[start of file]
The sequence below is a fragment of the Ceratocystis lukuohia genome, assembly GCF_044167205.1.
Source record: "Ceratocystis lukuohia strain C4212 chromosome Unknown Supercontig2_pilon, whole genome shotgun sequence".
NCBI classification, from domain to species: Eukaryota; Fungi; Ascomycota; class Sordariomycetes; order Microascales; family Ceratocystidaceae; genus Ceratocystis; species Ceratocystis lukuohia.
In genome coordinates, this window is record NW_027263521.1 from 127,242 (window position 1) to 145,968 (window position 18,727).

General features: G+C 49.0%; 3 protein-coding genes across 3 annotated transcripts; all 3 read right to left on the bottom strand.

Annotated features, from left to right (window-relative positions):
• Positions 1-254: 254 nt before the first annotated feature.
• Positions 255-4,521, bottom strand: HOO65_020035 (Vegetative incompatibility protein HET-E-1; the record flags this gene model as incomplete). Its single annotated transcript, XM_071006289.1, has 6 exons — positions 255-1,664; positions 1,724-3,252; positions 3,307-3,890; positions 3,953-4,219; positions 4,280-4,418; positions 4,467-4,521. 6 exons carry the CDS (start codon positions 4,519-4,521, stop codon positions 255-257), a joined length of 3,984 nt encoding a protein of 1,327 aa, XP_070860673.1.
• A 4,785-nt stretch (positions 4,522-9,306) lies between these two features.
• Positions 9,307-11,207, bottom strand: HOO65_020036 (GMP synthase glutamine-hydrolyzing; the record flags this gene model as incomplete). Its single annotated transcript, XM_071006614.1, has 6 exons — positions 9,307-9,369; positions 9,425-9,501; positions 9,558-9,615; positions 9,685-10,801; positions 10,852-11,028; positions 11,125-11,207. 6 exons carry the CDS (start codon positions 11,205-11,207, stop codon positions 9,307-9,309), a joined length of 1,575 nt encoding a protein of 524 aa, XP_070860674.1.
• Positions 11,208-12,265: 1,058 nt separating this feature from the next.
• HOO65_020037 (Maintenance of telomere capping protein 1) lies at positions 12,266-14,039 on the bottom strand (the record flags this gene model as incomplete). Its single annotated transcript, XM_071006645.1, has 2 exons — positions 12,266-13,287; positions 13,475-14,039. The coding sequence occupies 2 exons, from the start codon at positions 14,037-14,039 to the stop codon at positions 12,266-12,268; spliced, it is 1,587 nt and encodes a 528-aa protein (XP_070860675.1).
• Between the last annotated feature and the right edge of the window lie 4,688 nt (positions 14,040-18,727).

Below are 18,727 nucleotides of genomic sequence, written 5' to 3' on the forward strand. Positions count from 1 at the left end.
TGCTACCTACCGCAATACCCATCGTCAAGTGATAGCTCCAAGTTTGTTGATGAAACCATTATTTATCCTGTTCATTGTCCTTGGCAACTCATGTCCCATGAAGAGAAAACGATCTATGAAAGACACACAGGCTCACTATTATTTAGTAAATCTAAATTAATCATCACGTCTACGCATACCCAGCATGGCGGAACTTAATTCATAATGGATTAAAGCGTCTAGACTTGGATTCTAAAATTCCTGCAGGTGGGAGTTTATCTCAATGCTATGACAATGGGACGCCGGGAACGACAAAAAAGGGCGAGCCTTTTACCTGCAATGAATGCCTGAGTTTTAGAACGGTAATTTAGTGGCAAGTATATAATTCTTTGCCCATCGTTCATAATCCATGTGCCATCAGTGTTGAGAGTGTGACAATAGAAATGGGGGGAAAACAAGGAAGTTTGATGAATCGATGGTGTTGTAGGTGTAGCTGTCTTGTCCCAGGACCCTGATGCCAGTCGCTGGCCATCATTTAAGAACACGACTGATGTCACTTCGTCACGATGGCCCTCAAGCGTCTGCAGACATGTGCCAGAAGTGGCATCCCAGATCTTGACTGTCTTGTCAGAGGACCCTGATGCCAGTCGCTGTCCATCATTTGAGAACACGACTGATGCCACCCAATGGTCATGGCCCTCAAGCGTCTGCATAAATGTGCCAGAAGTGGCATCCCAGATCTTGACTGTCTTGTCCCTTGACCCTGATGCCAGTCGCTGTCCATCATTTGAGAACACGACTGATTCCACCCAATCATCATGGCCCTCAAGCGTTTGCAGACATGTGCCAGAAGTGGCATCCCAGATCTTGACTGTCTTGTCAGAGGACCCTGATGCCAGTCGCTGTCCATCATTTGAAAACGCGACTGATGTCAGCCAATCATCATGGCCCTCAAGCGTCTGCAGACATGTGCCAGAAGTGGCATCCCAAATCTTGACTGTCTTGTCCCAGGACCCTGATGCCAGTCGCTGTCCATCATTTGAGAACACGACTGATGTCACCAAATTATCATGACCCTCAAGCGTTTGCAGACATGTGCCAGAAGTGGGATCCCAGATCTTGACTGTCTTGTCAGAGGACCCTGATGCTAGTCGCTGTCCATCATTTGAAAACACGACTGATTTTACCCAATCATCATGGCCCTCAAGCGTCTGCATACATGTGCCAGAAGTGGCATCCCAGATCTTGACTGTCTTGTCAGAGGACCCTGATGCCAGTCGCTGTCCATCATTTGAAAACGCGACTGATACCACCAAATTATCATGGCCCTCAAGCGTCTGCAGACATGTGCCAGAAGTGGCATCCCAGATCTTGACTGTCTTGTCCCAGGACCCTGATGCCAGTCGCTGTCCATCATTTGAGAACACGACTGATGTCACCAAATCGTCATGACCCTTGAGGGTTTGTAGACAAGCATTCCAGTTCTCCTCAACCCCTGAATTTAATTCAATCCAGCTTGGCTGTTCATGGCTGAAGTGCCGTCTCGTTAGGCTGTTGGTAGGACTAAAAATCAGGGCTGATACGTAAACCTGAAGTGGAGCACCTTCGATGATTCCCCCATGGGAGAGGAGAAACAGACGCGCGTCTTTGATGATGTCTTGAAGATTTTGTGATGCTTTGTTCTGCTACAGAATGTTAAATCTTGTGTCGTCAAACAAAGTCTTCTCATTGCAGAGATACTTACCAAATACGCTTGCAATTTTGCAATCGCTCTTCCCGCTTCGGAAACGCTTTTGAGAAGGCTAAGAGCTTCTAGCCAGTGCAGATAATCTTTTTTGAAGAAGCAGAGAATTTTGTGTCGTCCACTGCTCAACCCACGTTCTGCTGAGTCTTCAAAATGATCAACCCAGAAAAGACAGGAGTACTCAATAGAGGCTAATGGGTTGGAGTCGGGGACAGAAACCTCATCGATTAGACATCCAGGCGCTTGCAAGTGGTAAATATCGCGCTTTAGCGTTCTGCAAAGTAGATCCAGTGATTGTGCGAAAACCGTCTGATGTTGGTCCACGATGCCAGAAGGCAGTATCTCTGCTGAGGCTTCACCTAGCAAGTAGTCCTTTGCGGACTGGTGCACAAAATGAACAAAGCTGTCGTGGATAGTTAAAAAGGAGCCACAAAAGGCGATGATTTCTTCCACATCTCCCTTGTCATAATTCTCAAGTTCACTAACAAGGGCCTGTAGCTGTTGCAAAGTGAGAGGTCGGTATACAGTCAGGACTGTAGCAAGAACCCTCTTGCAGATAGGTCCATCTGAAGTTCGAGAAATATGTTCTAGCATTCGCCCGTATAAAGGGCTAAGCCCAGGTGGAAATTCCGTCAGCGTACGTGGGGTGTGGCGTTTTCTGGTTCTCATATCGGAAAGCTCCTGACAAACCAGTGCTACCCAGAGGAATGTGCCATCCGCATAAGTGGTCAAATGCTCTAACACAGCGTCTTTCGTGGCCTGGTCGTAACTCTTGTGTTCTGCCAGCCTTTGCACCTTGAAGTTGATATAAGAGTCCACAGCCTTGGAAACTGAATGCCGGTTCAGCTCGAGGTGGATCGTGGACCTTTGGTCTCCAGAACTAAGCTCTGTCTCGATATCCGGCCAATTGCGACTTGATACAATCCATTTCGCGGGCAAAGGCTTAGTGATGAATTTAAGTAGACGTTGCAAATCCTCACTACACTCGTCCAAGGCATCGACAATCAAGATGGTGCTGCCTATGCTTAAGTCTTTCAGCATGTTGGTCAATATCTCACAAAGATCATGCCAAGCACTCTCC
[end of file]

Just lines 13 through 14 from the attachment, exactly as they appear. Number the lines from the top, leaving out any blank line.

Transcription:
• Between the last annotated feature and the right edge of the window lie 4,688 nt (positions 14,040-18,727).

Below are 18,727 nucleotides of genomic sequence, written 5' to 3' on the forward strand. Positions count from 1 at the left end.